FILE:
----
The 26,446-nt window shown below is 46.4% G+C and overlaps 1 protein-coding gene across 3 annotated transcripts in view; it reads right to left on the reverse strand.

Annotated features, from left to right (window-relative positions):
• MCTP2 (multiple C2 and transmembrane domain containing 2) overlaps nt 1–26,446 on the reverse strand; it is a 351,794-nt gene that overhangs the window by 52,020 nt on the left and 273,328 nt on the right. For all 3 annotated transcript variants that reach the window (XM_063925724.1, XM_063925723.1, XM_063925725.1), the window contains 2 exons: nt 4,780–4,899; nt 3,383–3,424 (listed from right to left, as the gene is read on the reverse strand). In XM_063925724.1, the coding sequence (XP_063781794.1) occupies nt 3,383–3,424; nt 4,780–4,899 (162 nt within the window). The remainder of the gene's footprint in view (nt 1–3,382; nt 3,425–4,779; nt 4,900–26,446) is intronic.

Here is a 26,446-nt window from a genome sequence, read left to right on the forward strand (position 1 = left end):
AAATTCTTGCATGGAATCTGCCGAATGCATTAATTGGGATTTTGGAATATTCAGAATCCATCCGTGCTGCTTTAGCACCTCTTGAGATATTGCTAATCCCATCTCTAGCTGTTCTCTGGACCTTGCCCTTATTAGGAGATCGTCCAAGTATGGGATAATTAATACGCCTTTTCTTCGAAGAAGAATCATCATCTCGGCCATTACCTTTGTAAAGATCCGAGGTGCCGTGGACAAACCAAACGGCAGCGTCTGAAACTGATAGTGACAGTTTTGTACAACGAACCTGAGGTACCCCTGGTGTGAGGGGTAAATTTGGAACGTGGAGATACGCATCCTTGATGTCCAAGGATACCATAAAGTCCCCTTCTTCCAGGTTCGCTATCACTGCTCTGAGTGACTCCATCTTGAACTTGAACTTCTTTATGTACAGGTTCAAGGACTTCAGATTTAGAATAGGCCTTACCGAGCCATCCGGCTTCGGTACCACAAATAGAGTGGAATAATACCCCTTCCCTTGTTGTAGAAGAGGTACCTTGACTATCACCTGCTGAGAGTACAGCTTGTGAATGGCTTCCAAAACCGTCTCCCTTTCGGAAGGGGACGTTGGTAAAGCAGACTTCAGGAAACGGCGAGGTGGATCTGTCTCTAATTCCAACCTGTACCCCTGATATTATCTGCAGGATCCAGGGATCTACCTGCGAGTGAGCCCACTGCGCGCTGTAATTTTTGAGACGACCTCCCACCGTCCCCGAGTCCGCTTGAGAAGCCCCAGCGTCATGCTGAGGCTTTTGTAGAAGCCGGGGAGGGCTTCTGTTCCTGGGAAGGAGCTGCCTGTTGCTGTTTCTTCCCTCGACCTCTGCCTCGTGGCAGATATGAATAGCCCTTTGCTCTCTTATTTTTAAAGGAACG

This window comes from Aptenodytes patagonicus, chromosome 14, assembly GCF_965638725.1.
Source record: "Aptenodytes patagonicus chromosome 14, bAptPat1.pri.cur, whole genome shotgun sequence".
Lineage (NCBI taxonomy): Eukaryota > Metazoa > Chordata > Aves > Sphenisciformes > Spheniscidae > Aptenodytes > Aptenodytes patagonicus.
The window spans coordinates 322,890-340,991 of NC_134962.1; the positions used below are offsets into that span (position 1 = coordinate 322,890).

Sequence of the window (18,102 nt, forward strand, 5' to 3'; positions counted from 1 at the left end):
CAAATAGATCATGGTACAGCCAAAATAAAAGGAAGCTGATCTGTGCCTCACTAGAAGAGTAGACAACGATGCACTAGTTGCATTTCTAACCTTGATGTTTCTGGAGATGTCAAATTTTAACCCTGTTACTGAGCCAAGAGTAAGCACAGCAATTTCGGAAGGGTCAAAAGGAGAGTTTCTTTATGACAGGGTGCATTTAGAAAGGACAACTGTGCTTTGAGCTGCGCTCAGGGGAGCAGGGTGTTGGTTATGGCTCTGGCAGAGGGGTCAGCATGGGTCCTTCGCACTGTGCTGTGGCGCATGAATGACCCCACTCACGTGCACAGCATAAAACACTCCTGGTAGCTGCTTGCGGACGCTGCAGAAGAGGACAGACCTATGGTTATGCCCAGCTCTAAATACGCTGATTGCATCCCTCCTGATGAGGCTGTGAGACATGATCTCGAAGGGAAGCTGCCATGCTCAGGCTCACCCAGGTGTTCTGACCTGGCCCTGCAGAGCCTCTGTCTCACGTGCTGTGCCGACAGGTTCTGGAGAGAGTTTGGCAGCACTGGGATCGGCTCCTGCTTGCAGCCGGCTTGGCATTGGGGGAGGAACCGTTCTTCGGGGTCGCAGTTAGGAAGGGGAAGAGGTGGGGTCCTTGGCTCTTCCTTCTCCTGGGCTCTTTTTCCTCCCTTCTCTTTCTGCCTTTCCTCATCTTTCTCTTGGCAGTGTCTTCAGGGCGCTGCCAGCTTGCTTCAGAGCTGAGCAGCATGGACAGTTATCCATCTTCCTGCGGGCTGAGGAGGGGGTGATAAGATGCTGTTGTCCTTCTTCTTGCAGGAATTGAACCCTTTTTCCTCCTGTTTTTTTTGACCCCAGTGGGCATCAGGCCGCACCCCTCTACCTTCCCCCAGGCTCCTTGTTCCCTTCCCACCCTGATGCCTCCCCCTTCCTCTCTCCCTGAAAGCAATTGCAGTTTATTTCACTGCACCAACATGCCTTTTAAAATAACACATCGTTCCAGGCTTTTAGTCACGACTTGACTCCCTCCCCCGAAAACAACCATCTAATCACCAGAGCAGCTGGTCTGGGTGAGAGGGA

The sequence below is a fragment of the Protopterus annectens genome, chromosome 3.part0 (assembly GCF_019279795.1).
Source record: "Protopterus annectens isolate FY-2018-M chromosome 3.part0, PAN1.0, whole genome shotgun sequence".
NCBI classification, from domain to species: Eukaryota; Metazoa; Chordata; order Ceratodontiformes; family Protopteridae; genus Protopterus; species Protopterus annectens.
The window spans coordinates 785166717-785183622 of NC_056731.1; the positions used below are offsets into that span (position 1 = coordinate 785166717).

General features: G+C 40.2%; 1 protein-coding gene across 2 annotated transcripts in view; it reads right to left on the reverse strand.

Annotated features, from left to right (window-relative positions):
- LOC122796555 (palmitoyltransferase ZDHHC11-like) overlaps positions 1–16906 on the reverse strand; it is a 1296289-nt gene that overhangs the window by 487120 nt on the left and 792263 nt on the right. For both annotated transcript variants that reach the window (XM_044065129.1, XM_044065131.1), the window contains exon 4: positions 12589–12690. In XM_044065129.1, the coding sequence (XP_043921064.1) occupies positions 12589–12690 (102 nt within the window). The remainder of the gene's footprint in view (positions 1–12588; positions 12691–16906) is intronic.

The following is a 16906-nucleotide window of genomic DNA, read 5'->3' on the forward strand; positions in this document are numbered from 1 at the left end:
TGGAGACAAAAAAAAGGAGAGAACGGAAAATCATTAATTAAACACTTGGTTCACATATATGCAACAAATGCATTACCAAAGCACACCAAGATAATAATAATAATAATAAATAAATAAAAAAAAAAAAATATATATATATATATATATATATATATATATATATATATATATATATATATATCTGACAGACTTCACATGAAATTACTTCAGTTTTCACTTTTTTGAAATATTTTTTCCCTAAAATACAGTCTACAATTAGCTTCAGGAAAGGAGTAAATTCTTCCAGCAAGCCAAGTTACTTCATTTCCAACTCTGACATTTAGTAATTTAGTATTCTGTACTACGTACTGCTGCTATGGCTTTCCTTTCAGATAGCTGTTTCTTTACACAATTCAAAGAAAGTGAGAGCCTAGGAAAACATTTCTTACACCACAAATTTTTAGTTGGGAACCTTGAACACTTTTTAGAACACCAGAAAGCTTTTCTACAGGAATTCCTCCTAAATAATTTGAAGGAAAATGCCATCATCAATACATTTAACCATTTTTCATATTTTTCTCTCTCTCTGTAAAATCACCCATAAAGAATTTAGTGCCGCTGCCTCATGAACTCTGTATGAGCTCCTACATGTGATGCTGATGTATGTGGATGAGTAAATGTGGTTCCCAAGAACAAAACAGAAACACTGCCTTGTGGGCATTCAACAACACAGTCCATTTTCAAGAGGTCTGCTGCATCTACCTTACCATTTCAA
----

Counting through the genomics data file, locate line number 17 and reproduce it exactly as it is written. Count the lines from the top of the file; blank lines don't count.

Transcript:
Annotated features, from left to right (window-relative positions):